Friday, September 02, 2005

US v. Strobehn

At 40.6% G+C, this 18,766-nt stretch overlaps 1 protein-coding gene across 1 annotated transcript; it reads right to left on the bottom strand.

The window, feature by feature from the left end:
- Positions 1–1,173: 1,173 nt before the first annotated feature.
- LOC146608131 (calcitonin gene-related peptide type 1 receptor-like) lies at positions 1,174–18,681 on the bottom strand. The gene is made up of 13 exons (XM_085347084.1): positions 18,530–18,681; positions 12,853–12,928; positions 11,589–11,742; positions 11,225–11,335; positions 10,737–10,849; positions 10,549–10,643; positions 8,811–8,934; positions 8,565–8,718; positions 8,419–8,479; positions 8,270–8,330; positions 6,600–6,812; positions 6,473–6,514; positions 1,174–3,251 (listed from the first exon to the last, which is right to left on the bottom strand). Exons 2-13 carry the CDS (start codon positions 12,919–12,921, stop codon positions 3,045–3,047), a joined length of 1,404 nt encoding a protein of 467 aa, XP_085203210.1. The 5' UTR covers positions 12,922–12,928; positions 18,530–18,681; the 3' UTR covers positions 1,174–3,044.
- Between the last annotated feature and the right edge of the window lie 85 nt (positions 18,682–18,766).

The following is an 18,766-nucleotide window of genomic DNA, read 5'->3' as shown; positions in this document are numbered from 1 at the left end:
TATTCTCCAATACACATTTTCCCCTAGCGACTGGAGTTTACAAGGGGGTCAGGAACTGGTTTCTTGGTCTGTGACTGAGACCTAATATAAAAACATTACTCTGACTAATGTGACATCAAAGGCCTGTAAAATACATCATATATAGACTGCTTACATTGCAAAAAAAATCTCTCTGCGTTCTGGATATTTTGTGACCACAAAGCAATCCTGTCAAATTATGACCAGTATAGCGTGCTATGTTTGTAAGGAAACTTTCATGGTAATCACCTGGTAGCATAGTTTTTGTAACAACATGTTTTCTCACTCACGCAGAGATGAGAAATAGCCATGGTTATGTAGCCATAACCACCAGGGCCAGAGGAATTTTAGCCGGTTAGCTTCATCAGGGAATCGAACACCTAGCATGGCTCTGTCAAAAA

No. 04-50167 (8-31-05). It will do bank robberies well to say, along with "Give me all your money, and no dye packs!", the admonition, "hold still!" The reason is that under 18 USC 2113(e), if a robber "forces any person to accompany him without the consent of such person," he faces a mandatory 10. The issue here is what is the definition of accompany? The defendant went to a security guard outside the bank, ordered him to walk into the bank, and lie down. It took 45 seconds and a few feet. The 9th concludes that is all that is required. It doesn't have to be an extended accompaniment, or substantial. This is the majority position of the 4th, 5th, 7th and 11th Circuits. The Tenth Circuit however has adopted a substantiality approach, which is rejected by the 9th. In dissent, B. Fletcher argues that congressional intent clearly meant for a substantial "accompaniment," akin to kidnapping or hostage taking, and Fletcher points to the levels of penalties from armed bank robbery to this. She points out that merely ordering someone from one part of the bank to another, in order to watch them, would fall into this interpretation. In another interesting issue, the defendant left a long rambling letter on the kitchen table where details were revealed. the letter was addressed to his wife, but after a page or so, went on to address others. This was not a marital communication so as to be privileged (Example: "Honey, ran out to get eggs and milk and rob a bank. Be back soon.") because it was meant to be read by third parties.


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